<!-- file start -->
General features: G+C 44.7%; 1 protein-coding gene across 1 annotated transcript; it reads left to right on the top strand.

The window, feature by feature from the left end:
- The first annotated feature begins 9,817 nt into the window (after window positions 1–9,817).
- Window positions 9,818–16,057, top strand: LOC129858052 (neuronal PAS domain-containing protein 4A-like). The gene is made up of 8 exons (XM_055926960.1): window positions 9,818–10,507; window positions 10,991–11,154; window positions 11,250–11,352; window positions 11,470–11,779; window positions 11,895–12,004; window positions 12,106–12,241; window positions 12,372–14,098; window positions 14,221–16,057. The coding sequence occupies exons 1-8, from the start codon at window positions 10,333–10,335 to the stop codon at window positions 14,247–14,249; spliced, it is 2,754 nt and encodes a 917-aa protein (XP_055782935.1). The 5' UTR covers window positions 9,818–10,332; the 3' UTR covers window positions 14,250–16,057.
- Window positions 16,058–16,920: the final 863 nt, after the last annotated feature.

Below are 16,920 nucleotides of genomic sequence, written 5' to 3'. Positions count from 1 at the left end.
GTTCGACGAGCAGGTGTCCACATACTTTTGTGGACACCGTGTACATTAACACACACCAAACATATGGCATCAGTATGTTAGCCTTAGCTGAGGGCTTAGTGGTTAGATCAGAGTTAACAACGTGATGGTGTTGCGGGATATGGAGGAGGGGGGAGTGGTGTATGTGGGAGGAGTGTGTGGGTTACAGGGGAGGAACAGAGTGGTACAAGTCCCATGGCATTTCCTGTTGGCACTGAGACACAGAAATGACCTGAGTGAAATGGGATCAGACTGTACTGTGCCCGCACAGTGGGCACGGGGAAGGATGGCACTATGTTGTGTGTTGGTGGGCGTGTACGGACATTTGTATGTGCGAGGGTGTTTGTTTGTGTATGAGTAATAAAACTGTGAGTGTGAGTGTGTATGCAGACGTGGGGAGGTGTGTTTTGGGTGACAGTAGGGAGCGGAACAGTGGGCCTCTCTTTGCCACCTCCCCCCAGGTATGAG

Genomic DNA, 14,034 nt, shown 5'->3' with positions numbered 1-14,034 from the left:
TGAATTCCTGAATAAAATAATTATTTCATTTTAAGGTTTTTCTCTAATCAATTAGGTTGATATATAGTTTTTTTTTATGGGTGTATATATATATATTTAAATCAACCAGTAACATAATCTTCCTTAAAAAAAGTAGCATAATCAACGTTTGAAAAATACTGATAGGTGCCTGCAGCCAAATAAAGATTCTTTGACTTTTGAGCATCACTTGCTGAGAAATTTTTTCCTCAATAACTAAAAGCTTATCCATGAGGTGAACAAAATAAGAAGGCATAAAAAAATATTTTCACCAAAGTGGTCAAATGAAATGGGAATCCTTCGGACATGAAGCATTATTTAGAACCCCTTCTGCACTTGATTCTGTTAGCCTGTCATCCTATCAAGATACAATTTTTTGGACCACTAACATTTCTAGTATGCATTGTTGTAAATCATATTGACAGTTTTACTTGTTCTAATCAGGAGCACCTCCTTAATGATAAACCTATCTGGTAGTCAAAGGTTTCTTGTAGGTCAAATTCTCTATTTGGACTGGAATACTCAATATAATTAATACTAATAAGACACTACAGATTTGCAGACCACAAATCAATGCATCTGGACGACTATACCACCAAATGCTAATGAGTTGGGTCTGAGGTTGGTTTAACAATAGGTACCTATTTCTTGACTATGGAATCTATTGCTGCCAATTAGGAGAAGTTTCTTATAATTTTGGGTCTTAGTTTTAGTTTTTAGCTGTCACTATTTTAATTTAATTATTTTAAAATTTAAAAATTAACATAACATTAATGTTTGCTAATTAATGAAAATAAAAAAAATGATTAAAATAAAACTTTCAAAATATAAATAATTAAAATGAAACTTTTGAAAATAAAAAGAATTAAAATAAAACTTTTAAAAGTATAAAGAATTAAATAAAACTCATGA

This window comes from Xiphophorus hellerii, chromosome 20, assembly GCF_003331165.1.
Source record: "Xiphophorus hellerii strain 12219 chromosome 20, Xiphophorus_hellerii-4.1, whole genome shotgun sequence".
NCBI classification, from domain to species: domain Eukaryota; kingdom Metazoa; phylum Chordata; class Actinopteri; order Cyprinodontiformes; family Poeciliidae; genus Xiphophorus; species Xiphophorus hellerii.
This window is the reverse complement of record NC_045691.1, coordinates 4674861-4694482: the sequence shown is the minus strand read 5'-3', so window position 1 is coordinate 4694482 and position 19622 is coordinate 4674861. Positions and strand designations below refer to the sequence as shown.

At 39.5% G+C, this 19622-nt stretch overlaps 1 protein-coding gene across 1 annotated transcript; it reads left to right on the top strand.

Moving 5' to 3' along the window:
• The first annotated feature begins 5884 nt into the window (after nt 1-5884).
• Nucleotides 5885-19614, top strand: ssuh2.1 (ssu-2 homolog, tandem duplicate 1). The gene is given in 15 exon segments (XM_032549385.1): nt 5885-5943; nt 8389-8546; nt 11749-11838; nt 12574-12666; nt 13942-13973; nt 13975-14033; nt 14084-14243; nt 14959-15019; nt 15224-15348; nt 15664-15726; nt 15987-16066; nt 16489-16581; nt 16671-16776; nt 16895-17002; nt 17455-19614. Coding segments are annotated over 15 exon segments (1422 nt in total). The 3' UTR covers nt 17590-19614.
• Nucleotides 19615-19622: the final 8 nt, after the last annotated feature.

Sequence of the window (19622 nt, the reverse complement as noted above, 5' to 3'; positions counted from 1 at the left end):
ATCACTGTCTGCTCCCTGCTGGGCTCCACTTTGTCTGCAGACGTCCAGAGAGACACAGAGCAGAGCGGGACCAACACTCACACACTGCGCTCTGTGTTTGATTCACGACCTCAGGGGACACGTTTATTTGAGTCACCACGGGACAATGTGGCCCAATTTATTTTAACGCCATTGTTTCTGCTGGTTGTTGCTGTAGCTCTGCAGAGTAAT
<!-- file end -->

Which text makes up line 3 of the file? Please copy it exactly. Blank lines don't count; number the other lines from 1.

- The first annotated feature begins 9,817 nt into the window (after window positions 1–9,817).